Four Challenges Facing Higher Education

Cultural shifts, technological trends, revenue pressures and student engagement are challenging colleges and universities like never before.

October 23, 2018


higher education trends



Perhaps at no other time in history has the traditional higher education model been more disrupted. Colleges and universities are  seeing new challenges and experiencing greater difficulty deciding where to focus their attention and dedicate scarce resources. Four key higher education trends — cultural shifts, new learning technologies, increased revenue pressures and student engagement challenges are forcing administrators to seek guidance and new solutions to support their educational mission.


Cultural Shifts

When non-traditional and Gen Z students started arriving on campus, things began to change. Education professionals were forced to  reconsider assumptions they had made about their campus demographics. Today, an increasing number of students experience additional outside family and work pressures, while some simply get lost and drop out. It has became apparent that the traditional college or university model has not kept pace with a changing student population.


Institutions devoted to student success need to understand the cultural shifts happening on their campuses — and invest in flexible programs, accessible courses and tailored support services that will address the unique needs and challenges of a changing student demographic.


Technological Trends

It is not a secret that colleges and universities face reduced funding, changing student demographics, questions regarding quality and value, and increased competition. Their success requires change in the form of new teaching and learning that will prepare students for success.


Transformative learning technologies, such as courseware, inclusive access models, learning analytics and competency-based education (CBE) can enhance affordability, access and achievement — and ultimately student retention.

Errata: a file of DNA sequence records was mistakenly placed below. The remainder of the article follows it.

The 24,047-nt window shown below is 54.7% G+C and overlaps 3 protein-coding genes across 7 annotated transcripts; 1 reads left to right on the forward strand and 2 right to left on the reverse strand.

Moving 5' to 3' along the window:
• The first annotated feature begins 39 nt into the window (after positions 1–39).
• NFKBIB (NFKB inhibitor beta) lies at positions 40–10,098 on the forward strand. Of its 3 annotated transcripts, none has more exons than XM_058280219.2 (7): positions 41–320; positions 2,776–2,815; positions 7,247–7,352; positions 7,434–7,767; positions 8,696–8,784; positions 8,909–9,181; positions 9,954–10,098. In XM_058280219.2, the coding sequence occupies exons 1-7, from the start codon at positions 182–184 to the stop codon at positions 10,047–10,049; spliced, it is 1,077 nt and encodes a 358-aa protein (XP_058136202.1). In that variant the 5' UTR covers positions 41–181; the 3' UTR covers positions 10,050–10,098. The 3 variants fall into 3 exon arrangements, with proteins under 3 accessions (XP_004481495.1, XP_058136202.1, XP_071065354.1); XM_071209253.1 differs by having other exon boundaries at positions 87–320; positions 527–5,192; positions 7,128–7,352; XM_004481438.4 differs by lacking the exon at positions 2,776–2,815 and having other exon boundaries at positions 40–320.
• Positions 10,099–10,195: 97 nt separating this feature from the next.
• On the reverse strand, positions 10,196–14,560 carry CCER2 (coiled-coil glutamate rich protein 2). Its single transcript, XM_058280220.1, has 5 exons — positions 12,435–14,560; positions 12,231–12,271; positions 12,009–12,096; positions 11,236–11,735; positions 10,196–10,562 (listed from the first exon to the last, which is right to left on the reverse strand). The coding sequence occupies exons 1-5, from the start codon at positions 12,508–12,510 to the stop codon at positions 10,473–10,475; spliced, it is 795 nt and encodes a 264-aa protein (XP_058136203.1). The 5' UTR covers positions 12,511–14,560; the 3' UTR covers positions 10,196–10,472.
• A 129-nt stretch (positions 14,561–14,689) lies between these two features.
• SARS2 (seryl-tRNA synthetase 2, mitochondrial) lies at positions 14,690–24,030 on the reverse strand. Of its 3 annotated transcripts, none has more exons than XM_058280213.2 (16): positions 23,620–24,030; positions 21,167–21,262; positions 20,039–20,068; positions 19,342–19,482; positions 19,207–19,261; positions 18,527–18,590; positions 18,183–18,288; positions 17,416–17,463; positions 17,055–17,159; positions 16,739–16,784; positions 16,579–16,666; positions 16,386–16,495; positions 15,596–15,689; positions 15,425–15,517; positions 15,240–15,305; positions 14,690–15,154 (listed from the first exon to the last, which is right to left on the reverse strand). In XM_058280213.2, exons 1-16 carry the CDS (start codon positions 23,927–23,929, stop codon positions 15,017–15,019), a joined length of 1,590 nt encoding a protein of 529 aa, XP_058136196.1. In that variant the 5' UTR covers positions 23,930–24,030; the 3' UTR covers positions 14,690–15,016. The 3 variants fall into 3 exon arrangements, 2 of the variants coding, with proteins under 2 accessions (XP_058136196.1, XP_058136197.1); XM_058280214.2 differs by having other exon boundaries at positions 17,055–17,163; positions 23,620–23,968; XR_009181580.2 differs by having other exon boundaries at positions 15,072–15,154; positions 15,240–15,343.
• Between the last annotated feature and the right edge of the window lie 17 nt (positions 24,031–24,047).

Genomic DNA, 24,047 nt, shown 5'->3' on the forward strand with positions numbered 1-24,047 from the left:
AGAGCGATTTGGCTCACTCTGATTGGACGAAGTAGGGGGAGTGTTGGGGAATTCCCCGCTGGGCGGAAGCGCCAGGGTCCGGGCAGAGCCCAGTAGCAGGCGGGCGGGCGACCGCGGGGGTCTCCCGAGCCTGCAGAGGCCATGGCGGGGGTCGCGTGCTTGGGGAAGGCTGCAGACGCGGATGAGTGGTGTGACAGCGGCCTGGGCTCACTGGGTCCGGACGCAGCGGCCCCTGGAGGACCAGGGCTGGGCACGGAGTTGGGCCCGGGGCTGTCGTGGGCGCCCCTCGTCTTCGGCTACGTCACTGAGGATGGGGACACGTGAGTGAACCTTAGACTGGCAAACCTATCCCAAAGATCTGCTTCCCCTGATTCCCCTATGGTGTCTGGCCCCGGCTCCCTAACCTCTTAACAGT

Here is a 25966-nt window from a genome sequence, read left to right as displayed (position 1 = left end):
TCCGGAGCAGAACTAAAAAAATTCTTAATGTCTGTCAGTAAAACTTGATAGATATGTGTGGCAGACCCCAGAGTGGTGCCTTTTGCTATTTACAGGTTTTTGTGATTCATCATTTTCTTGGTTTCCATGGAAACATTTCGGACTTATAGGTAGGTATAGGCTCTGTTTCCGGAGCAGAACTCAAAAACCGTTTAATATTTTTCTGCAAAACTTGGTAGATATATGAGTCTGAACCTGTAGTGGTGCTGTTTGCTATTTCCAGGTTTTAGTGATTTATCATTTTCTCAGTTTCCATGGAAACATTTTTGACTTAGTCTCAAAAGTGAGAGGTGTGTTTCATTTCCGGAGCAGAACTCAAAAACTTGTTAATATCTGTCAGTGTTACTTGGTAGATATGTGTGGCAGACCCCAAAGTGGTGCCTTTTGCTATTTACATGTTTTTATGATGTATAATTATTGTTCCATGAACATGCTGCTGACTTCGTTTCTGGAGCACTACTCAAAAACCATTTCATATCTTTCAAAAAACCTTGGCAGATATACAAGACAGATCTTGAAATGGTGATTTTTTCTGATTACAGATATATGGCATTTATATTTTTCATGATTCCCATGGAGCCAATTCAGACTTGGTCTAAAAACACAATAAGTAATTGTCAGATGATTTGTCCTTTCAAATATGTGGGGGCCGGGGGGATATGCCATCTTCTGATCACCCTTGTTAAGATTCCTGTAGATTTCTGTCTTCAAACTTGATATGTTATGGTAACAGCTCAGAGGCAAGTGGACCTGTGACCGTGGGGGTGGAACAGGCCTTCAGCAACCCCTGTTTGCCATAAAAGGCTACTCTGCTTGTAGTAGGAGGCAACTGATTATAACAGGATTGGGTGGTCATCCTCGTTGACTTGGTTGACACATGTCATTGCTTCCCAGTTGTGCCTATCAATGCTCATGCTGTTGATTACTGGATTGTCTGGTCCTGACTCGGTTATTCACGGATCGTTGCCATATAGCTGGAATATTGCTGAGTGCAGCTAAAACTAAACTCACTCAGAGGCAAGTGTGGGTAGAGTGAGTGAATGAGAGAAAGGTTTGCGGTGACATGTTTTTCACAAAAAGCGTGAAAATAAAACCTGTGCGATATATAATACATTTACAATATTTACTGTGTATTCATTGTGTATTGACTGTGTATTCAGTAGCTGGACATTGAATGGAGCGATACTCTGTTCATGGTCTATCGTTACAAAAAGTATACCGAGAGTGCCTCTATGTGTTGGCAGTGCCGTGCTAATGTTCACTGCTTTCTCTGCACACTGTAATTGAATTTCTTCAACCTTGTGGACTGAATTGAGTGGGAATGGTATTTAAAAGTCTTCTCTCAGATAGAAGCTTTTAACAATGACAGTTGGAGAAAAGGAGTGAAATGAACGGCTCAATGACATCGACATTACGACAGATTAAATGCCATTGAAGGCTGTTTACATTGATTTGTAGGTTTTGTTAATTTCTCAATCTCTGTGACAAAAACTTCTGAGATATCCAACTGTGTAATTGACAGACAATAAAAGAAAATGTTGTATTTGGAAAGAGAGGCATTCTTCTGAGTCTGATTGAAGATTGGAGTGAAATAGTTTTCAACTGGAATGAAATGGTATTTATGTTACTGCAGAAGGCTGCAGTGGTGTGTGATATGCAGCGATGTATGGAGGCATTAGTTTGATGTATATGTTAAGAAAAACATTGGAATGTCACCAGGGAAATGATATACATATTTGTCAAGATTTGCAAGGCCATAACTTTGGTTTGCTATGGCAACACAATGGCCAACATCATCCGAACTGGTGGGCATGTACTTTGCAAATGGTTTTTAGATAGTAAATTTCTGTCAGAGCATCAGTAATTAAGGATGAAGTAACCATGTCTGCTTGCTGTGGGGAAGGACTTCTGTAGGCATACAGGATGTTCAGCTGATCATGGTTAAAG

Revenue Pressures

The effects of the Great Recession have caused tremendous concern for college finance offices across the country. It has also heightened anxieties about the ability of institutions to support operating costs in the face of sharply declining endowments, lower enrollments and shrinking budgets. As a result, higher education has been forced to look for new revenue streams — beyond raising tuition.


No matter the goals — increasing revenue, decreasing the cost of education, enhancing the brand experience, improving student outcomes — or a combination of all four, colleges and universities are looking for answers to future-proof their institutions. Forward-thinking institutions must therefore look for revenue from new sources such as campus stores, cafes, affordable learning materials and brand royalty protection.


Student Engagement

With rising college costs and changing student demographics, it’s no surprise that there has been an increase in the number of students who don’t complete their degrees and graduate. According to the National Student Clearinghouse (NSC), less than 50 percent of students complete their degree within six years. Although some of these students transfer and complete their education at another university, a substantial number never finish. The unsettling fact remains that as many as 30 percent of students drop out entirely and never graduate.


So, how can colleges keep students engaged — and enrolled? As the economy continues to stay strong, completion rates should start to go back up, but understanding new student demographics and their unique needs, introducing new learning technologies that increase engagement and success, revamping student services and tackling rising college costs are all required to fully address the challenge.


Higher Education Trends Series

Over the next several weeks, we’ll be exploring, in more depth, the higher education trends effecting colleges and universities, including cultural shifts, technological trends, revenue pressures and student engagement. The first article in our series focuses on cultural shifts: understanding the new student population and addressing their unique needs.


College store retail intervention


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